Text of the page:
To ask the Chancellor of the Exchequer, pursuant to the Answer of 16 July 2018 to Question 162093 on Individual Savings Accounts, whether the data for the first quarter of 2018-19 is available for publication.
A
Answered by: John Glen
Answered on: 15 October 2018

HM Revenue and Customs (HMRC) has not received any withdrawal charges from Lifetime Individual Saving Accounts (LISA). The functionality to receive these charges is expected to be in place by spring 2019. In the meantime, LISA providers are deducting the appropriate withdrawal charges as required and holding the funds, pending the roll out of the collection functionality.

Q
(Huntingdon)
Asked on: 13 September 2018
Department for Transport
A14: Road Works
Commons
To ask the Secretary of State for Transport, pursuant to the Answer of 11 September 2018 to Question 169126 on A14: road works, what estimate he has made of the delay to work on that road as a result of the archaeological work; and what estimate he has made of the cost of that delay.
A
Answered by: Jesse Norman
Answered on: 15 October 2018

The A14 Cambridge to Huntingdon scheme is on budget and on target to open to traffic by 2020/21 as planned.

Highways England have encountered some challenges with the archaeology work schedule, but they have been able to work flexibly to ensure there has not been an impact on the construction programme. Highways England confirm this will not have an impact on the overall scheme budget and will be able to publish final costs once the scheme has completed.

Q
Asked by Tulip Siddiq
(Hampstead and Kilburn)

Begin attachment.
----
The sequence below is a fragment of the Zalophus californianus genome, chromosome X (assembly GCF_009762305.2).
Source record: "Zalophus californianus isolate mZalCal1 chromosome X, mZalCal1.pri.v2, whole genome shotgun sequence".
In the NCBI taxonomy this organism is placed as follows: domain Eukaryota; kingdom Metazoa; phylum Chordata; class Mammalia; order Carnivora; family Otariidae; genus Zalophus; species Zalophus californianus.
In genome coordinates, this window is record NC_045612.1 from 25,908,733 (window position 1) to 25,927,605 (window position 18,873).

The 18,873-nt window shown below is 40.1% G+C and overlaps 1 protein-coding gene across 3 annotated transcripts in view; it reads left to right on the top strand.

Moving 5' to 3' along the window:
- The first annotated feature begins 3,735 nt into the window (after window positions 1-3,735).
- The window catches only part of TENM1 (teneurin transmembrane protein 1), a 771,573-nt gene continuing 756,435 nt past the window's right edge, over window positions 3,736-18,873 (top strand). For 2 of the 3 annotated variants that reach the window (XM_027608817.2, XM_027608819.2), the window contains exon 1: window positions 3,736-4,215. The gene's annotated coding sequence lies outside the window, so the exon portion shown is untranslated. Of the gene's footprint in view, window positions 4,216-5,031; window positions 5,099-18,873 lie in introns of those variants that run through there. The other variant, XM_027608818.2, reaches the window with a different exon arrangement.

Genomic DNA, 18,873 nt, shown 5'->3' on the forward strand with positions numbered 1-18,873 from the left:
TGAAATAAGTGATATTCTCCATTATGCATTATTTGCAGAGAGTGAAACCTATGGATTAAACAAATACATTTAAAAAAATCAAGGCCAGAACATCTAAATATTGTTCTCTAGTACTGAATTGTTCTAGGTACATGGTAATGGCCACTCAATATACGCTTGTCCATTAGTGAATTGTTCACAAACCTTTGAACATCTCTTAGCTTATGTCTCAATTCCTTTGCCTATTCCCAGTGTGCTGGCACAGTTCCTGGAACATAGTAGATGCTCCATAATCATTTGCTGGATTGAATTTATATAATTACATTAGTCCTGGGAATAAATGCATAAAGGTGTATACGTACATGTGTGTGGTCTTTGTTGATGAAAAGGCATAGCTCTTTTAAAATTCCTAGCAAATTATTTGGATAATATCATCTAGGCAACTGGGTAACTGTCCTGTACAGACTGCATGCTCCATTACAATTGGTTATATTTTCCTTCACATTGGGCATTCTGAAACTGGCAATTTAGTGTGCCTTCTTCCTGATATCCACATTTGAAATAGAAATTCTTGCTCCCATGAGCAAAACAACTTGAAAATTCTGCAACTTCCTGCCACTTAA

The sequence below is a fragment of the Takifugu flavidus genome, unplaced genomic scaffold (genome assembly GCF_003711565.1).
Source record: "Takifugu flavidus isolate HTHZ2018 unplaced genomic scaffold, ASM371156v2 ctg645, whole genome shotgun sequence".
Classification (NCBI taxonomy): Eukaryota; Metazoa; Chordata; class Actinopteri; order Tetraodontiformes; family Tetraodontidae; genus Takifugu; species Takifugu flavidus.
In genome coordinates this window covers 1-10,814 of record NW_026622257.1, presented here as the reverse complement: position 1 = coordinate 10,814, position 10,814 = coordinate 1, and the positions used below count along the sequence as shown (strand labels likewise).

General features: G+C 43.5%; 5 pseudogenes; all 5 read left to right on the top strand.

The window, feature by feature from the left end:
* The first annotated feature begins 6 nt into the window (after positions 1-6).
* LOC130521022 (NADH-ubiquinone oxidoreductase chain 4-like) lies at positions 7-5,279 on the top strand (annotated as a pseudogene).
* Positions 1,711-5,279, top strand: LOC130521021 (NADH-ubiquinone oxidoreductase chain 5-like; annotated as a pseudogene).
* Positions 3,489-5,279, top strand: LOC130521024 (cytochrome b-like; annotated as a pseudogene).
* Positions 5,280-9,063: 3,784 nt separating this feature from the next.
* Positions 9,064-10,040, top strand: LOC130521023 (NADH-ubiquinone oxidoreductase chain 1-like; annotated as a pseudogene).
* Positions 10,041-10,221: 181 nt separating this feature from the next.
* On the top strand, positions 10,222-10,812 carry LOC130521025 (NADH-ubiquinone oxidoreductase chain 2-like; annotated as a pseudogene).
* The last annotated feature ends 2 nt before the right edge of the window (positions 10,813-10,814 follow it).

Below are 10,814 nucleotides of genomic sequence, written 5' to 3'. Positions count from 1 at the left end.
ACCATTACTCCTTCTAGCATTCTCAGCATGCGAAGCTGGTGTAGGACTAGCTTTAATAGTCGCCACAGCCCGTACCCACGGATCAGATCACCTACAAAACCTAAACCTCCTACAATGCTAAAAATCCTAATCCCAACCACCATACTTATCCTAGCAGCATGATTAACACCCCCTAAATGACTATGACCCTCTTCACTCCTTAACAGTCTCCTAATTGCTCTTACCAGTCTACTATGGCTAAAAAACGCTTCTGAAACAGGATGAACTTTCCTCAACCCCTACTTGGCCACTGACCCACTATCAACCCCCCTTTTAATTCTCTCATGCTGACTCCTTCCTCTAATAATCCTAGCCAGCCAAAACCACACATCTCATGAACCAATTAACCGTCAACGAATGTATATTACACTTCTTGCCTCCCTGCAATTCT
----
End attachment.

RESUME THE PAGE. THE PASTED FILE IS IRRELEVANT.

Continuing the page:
Asked on: 13 September 2018
Department of Health and Social Care
Mental Illness: Children and Young People
Commons
To ask the Secretary of State for Health and Social Care, how many children and young people have been admitted to accident and emergency in hospitals in London because of mental illness in each year since 2015.
A
Answered by: Matt Hancock
Answered on: 15 October 2018

The data is not held in the format requested.

Q
Asked by Maria Eagle
(Garston and Halewood)
Asked on: 13 September 2018
Department for Work and Pensions
Universal Credit: Garston and Halewood
Commons
To ask the Secretary of State for Work and Pensions, how many universal credit claimants there are in the Garston and Halewood constituency.
A
Answered by: Alok Sharma
Answered on: 15 October 2018

The latest available information on the number of people on Universal Credit by parliamentary constituency and local authority is published and can be found at:

https://stat-xplore.dwp.gov.uk/

Guidance on how to extract the information required can be found at:

https://sw.stat-xplore.dwp.gov.uk/webapi/online-help/Getting-Started.html

Q
Asked by Maria Eagle
(Garston and Halewood)
Asked on: 13 September 2018
Department for Work and Pensions
Universal Credit: Garston and Halewood
Commons
To ask the Secretary of State for Work and Pensions, if she will estimate the number of households in Garston and Halewood constituency that will be migrated from legacy benefits to universal credit after its introduction at the end of 2018.